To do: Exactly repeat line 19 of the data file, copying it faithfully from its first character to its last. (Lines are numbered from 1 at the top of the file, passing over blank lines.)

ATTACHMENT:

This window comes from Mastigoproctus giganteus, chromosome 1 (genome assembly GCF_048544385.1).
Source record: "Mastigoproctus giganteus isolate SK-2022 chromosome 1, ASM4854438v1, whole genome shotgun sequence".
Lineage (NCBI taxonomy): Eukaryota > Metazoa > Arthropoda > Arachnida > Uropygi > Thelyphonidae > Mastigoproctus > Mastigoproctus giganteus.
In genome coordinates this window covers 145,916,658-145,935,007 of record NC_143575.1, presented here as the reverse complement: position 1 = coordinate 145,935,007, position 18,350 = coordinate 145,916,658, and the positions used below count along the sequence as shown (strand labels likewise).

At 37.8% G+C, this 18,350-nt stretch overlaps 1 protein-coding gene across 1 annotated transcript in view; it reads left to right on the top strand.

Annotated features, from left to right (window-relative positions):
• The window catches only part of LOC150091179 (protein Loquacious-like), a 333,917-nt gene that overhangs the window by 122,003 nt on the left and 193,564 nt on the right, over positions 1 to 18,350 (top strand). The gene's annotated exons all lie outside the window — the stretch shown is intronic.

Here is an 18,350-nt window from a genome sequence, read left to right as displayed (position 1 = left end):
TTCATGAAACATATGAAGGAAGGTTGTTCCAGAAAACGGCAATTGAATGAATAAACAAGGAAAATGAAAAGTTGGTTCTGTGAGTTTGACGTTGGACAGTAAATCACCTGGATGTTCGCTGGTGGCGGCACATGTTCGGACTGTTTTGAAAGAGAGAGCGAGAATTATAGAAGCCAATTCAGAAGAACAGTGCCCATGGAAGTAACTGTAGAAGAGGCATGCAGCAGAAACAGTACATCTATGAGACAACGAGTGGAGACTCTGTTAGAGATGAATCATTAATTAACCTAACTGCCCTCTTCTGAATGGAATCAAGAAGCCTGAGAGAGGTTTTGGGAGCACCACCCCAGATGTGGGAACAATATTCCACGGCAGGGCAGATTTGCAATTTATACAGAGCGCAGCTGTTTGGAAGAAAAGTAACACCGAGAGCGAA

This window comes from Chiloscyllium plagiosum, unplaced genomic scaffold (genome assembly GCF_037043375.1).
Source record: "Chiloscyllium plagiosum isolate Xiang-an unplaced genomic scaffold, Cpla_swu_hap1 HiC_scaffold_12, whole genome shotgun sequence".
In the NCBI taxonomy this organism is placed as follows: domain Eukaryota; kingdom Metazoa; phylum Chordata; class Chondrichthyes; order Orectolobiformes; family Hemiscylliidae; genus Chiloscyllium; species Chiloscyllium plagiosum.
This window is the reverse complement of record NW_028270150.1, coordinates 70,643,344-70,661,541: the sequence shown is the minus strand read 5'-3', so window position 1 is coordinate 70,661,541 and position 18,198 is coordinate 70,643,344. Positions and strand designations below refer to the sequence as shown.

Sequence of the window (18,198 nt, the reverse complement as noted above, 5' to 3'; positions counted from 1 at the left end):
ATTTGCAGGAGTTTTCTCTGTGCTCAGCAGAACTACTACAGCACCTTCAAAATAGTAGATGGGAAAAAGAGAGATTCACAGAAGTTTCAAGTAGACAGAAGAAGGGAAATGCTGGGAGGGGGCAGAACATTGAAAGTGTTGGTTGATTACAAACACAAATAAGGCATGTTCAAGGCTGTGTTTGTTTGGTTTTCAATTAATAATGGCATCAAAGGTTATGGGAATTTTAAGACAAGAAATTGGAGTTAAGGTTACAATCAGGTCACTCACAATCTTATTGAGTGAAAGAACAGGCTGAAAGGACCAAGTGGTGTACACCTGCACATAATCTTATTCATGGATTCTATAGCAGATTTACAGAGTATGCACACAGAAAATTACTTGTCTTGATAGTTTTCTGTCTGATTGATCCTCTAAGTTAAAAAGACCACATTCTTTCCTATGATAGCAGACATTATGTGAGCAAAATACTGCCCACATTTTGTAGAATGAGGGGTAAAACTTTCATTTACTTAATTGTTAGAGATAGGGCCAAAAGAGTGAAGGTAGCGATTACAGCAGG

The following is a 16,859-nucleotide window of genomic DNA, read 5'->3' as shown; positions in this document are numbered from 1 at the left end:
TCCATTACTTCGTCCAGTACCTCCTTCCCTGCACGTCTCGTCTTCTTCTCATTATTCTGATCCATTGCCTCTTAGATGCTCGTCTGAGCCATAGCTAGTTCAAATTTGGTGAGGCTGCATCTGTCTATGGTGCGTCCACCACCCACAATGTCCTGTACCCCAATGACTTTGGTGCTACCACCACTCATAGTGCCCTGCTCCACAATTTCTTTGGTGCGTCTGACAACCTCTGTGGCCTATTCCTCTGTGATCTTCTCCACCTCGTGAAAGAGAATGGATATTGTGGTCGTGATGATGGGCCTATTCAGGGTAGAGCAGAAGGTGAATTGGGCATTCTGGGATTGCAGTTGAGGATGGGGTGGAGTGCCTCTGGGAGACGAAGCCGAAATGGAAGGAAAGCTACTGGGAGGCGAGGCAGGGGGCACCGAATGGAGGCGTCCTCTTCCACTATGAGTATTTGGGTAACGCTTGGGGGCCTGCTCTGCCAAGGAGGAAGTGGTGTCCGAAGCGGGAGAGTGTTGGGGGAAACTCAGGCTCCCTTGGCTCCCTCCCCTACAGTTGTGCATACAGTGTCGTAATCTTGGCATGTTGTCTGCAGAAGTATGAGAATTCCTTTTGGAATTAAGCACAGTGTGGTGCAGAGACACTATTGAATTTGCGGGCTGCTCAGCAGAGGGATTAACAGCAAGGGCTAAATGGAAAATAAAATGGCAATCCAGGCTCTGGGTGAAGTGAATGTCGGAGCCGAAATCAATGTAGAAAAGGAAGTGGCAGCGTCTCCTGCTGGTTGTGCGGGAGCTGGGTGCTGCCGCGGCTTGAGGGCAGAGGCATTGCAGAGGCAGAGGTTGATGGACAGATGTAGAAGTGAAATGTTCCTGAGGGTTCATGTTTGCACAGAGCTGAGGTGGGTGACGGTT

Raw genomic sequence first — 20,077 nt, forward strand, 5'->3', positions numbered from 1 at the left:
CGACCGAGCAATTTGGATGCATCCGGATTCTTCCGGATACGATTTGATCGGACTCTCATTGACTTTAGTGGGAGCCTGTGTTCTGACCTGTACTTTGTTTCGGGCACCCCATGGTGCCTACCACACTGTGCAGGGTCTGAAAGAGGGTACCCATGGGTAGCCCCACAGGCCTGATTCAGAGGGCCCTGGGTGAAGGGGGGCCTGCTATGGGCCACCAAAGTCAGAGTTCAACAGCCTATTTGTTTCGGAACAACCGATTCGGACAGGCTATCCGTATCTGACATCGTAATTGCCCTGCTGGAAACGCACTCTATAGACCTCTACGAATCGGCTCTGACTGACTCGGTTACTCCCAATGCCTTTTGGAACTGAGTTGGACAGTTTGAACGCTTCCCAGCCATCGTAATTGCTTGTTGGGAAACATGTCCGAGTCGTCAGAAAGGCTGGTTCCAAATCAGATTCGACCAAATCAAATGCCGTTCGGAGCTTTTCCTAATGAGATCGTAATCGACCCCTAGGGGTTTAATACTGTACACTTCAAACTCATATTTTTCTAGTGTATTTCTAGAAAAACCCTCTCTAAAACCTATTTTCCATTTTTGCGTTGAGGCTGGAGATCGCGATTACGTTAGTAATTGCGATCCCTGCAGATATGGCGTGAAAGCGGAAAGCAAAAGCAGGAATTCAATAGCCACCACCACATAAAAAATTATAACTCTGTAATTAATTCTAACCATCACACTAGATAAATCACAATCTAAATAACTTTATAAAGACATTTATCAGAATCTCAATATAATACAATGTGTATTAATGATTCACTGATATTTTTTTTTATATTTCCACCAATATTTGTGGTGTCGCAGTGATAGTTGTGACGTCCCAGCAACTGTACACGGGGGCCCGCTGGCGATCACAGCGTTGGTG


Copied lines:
CGACCGAGCAATTTGGATGCATCCGGATTCTTCCGGATACGATTTGATCGGACTCTCATTGACTTTAGTGGGAGCCTGTGTTCTGACCTGTACTTTGTTTCGGGCACCCCATGGTGCCTACCACACTGTGCAGGGTCTGAAAGAGGGTACCCATGGGTAGCCCCACAGGCCTGATTCAGAGGGCCCTGGGTGAAGGGGGGCCTGCTATGGGCCACCAAAGTCAGAGTTCAACAGCCTATTTGTTTCGGAACAACCGATTCGGACAGGCTATCCGTATCTGACATCGTAATTGCCCTGCTGGAAACGCACTCTATAGACCTCTACGAATCGGCTCTGACTGACTCGGTTACTCCCAATGCCTTTTGGAACTGAGTTGGACAGTTTGAACGCTTCCCAGCCATCGTAATTGCTTGTTGGGAAACATGTCCGAGTCGTCAGAAAGGCTGGTTCCAAATCAGATTCGACCAAATCAAATGCCGTTCGGAGCTTTTCCTAATGAGATCGTAATCGACCCCTAGGGGTTTAATACTGTACACTTCAAACTCATATTTTTCTAGTGTATTTCTAGAAAAACCCTCTCTAAAACCTATTTTCCATTTTTGCGTTGAGGCTGGAGATCGCGATTACGTTAGTAATTGCGATCCCTGCAGATATGGCGTGAAAGCGGAAAGCAAAAGCAGGAATTCAATAGCCACCACCACATAAAAAATTATAACTCTGTAATTAATTCTAACCATCACACTAGATAAATCACAATCTAAATAACTTTATAAAGACATTTATCAGAATCTCAATATAATACAATGTGTATTAATGATTCACTGATATTTTTTTTTATATTTCCACCAATATTTGTGGTGTCGCAGTGATAGTTGTGACGTCCCAGCAACTGTACACGGGGGCCCGCTGGCGATCACAGCGTTGGTG